Farms and small businesses that straddle the Irish border could be given tax-free status, the Brexit Secretary has said.
David Davis said "quite large exemptions" could be granted to businesses that are not given authorised economic operator status - "trusted traders" - to enable trade to continue between Northern Ireland and the Republic.
Mr Davis also said Parliament is "unlikely" to sign off the withdrawal deal unless it is a "substantive" agreement.
"The withdrawal agreement involves payments of up to £39 billion. It's a lot of money and Parliament is unlikely to sign off such a deal unless we can be pretty substantive what's going to be there in the long run," he said.
In an interview with Gerard Baker, editor-in-chief of the Wall Street Journal, at WSJ CEO Council Europe in central London, Mr Davis was asked how he would avoid a hard border on the island of Ireland.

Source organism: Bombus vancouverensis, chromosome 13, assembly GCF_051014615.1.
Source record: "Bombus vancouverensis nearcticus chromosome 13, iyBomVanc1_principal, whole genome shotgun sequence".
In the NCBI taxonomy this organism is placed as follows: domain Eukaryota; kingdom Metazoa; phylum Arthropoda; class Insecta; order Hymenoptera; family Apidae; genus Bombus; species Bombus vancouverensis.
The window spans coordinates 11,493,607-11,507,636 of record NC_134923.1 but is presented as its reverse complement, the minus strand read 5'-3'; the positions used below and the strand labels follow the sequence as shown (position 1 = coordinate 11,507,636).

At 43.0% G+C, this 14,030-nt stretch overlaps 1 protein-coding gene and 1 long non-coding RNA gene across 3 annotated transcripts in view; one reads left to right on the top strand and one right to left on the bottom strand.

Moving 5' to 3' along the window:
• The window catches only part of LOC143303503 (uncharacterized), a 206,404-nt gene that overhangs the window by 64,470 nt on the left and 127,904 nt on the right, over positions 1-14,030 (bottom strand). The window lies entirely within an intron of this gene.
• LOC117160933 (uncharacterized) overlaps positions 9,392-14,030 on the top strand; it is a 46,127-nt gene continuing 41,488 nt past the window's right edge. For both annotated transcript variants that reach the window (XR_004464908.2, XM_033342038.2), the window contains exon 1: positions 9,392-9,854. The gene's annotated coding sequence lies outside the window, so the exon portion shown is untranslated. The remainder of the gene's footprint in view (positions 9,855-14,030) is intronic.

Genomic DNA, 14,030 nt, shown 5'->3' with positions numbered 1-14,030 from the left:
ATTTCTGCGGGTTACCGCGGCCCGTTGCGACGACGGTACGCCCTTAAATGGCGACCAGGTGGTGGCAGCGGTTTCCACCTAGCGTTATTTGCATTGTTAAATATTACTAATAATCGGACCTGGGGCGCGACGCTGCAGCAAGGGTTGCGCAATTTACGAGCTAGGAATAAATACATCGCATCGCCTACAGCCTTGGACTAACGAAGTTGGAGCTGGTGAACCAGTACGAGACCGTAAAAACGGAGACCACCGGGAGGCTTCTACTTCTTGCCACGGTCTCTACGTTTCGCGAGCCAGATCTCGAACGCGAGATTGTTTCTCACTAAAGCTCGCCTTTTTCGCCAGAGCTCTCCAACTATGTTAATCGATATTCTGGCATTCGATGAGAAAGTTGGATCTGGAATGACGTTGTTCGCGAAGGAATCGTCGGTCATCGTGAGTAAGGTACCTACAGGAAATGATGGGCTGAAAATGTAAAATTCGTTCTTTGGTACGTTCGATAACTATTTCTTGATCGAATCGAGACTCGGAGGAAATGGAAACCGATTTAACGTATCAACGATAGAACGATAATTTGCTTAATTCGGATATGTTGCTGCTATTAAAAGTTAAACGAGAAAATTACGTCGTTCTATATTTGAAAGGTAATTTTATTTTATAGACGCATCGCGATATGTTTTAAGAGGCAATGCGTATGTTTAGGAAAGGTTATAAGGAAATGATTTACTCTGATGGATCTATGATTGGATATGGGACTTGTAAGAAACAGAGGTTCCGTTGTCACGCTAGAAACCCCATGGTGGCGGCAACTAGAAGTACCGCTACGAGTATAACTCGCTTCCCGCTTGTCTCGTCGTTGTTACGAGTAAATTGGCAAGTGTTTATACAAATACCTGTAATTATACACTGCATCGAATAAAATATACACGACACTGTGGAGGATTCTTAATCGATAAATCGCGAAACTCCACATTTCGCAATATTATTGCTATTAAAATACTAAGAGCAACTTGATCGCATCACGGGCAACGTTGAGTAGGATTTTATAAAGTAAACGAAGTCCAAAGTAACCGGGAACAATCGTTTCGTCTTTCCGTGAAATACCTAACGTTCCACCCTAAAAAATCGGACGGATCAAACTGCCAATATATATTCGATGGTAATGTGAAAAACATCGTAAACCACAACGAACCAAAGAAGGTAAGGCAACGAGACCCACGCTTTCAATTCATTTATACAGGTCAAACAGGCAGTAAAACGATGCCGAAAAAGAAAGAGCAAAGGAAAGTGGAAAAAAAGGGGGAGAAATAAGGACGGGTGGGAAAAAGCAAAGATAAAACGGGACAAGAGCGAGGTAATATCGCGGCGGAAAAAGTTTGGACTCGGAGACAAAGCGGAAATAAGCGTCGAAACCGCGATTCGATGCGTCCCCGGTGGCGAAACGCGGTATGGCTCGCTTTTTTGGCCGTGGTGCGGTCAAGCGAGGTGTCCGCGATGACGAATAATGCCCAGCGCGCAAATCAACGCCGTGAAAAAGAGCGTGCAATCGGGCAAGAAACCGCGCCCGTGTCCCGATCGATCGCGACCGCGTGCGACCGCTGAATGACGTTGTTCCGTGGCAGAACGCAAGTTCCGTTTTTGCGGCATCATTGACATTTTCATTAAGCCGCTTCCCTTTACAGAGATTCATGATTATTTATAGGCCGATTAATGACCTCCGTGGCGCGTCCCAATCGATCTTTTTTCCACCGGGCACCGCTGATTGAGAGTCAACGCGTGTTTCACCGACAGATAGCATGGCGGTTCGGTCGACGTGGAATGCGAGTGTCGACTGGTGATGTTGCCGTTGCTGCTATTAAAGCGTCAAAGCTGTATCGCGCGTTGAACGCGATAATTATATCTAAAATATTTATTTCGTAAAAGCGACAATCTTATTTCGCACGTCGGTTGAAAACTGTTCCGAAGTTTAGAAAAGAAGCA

He replied: "There's a tax border between the North and South, there's an excise border, there's a currency border. There is, in effect, no personnel border because of the Common Travel Area. The Common Travel Area was created in 1923, it's been there all the time, it's not going to go.
"So what we're talking about is, number one, how we continue to maintain a tax border - bear in mind we're looking for a zero-tariff outcome - a tax border and an excise border and so on, much as we do now."
Mr Davis said one "area of difficulty" was "very small businesses" straddling the border, such as farms and "tiny" companies.
"That is going to have to be addressed, we think, in the first case by quite large exemptions, so in effect we will give them tax-free status."